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Development of a synthetic gene network to modulate gene expression by mechanical forces.

Kis Z, Rodin T, Zafar A, Lai Z, Freke G, Fleck O, Del Rio Hernandez A, Towhidi L, Pedrigi RM, Homma T, Krams R - Sci Rep (2016)

Bottom Line: We call this new approach mechanosyngenetics.To insert the gene network into a high proportion of cells, a hybrid transfection procedure was developed that involves electroporation, plasmids replication in mammalian cells, mammalian antibiotic selection, a second electroporation and gene network activation.This procedure takes 1 week and yielded over 60% of cells with a functional gene network.

View Article: PubMed Central - PubMed

Affiliation: Department of Bioengineering, Imperial College London, Exhibition Road, London, SW7 2AZ, United Kingdom.

ABSTRACT
The majority of (mammalian) cells in our body are sensitive to mechanical forces, but little work has been done to develop assays to monitor mechanosensor activity. Furthermore, it is currently impossible to use mechanosensor activity to drive gene expression. To address these needs, we developed the first mammalian mechanosensitive synthetic gene network to monitor endothelial cell shear stress levels and directly modulate expression of an atheroprotective transcription factor by shear stress. The technique is highly modular, easily scalable and allows graded control of gene expression by mechanical stimuli in hard-to-transfect mammalian cells. We call this new approach mechanosyngenetics. To insert the gene network into a high proportion of cells, a hybrid transfection procedure was developed that involves electroporation, plasmids replication in mammalian cells, mammalian antibiotic selection, a second electroporation and gene network activation. This procedure takes 1 week and yielded over 60% of cells with a functional gene network. To test gene network functionality, we developed a flow setup that exposes cells to linearly increasing shear stress along the length of the flow channel floor. Activation of the gene network varied logarithmically as a function of shear stress magnitude.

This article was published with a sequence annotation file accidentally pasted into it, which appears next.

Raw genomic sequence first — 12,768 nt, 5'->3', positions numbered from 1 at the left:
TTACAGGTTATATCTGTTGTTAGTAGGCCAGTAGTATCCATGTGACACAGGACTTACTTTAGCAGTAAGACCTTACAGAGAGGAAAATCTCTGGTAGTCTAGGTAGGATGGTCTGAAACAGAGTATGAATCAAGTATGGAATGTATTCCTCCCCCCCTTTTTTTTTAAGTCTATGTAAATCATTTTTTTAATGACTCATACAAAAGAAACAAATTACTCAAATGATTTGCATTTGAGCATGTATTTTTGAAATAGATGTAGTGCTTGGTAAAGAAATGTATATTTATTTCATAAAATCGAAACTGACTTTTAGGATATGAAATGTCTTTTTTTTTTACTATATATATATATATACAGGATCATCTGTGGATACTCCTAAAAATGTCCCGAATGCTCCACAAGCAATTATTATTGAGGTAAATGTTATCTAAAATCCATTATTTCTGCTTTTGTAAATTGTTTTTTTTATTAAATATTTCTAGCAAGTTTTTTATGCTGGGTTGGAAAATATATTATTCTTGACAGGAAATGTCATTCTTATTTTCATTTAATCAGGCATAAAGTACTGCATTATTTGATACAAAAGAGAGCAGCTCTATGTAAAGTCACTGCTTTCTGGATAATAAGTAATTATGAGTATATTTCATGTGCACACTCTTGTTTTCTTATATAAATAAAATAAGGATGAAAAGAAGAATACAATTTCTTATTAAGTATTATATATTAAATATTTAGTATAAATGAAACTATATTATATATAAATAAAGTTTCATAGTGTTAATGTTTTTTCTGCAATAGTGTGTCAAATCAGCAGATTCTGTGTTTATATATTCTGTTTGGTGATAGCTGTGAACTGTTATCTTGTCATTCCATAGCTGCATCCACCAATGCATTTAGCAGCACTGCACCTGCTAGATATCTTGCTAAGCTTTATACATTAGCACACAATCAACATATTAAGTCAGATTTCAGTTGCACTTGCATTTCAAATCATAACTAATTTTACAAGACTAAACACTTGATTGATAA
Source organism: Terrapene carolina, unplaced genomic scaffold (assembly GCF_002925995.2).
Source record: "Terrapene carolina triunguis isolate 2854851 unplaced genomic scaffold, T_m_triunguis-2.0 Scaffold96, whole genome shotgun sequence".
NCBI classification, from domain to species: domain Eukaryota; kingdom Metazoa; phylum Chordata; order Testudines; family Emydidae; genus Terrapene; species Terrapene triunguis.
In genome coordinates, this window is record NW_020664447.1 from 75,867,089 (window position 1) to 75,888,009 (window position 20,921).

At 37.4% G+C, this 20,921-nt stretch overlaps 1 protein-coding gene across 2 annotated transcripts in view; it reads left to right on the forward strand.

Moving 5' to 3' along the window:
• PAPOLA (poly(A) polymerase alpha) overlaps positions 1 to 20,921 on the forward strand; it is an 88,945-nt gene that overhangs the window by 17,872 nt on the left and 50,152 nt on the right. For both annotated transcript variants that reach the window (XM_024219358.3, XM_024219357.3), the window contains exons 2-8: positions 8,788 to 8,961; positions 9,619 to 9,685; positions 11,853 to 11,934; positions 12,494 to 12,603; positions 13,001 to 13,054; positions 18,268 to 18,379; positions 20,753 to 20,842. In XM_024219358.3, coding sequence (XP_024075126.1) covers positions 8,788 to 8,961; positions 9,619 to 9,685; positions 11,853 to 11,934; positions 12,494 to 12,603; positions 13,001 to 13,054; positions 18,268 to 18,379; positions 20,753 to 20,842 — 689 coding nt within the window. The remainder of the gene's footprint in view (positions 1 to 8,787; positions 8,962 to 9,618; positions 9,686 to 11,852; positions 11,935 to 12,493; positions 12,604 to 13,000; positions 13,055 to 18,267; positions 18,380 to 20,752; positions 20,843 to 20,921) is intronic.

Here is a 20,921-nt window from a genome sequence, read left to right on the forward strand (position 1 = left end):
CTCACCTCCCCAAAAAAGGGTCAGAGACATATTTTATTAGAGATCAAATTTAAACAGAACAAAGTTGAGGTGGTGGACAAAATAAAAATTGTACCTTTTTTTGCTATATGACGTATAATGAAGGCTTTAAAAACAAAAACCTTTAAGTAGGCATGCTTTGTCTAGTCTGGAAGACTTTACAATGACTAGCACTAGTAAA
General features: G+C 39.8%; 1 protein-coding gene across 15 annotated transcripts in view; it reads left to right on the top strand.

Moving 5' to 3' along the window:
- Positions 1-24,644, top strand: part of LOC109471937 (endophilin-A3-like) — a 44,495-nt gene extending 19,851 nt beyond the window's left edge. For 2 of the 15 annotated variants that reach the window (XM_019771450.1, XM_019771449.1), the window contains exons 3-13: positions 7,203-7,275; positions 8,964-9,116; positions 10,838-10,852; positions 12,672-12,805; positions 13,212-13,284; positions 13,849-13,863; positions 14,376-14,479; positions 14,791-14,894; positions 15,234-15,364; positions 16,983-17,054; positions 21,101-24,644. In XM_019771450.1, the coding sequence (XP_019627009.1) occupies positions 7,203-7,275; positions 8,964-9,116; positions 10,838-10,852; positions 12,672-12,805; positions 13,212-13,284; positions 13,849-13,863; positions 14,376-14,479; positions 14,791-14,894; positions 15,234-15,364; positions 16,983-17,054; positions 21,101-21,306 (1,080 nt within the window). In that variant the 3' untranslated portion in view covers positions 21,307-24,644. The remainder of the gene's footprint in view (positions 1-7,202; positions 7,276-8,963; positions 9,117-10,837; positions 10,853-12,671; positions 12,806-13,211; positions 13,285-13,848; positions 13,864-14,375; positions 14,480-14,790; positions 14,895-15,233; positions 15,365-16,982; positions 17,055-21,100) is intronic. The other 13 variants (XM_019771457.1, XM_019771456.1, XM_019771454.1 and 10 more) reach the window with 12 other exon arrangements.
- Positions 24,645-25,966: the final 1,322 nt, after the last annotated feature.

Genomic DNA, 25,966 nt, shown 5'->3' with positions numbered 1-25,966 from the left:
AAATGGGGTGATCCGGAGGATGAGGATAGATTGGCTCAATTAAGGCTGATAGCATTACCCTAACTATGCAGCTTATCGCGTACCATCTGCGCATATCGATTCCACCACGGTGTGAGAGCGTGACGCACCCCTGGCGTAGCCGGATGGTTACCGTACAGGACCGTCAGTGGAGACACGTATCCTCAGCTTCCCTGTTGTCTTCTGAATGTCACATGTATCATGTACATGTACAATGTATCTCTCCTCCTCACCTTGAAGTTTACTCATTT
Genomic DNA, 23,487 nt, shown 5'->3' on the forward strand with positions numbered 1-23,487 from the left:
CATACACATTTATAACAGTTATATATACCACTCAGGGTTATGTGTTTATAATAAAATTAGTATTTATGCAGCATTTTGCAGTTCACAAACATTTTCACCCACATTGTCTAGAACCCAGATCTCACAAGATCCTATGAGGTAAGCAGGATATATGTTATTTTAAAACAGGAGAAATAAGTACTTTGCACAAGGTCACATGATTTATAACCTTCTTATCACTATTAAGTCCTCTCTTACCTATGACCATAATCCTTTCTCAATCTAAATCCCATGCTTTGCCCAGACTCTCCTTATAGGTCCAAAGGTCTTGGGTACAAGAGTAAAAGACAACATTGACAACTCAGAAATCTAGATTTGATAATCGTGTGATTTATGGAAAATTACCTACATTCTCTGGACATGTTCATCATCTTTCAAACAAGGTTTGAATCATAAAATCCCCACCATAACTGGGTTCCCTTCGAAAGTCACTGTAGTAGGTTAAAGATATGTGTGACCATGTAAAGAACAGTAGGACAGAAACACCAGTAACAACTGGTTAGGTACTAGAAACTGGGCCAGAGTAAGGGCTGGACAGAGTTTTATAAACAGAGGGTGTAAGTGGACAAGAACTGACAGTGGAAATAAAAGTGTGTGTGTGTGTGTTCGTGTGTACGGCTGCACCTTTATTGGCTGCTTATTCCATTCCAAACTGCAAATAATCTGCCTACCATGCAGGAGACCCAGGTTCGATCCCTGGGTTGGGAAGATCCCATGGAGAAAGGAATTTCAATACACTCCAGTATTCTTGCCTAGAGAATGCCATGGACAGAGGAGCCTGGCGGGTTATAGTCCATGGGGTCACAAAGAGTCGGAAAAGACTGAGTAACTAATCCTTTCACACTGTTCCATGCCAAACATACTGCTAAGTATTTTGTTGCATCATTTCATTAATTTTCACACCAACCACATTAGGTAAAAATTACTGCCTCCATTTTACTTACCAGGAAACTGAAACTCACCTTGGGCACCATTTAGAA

No MeSH data available.


Transfection method for hard-to-transfect mammalian cells.(A) Illustration of the developed transfection procedure. Employed mammalian cells are capable of replicating plasmids by expressing the SV40 large T antigen. These cells are first electroporated with the plasmid (p10) which contains the mammalian antibiotic selection (e.g. neomycin) as well as the plasmid replication cassette (SV40 origin of replication). Next, electroporated mammalian cells are selected using 200 μg/ml neomycin (G 418) final concentrations. Selected cells are then electroporated with the second plasmid (p12). Following the second electroporation, cells are induced either by bradykinin or shear stress. (B) Green fluorescent cell percentages following the above described transfection procedure. Cells transfected with the method described in part (A) were either treated with Bradykinin or left untreated, as shown on the X-axis. Surface-adherent cells were stained with 2 μg/ml Hoechst 33342 and 0.5 μg/ml propidium iodide, fixed with 4% (v/v) paraformaldehyde, microscopy imaged, and counted in ImageJ. Determined green fluorescent cell percentages and cell viabilities are plotted on the left Y-axis alongside total cell numbers per images on the right Y-axis. Error bars represent ± SD, N = 3.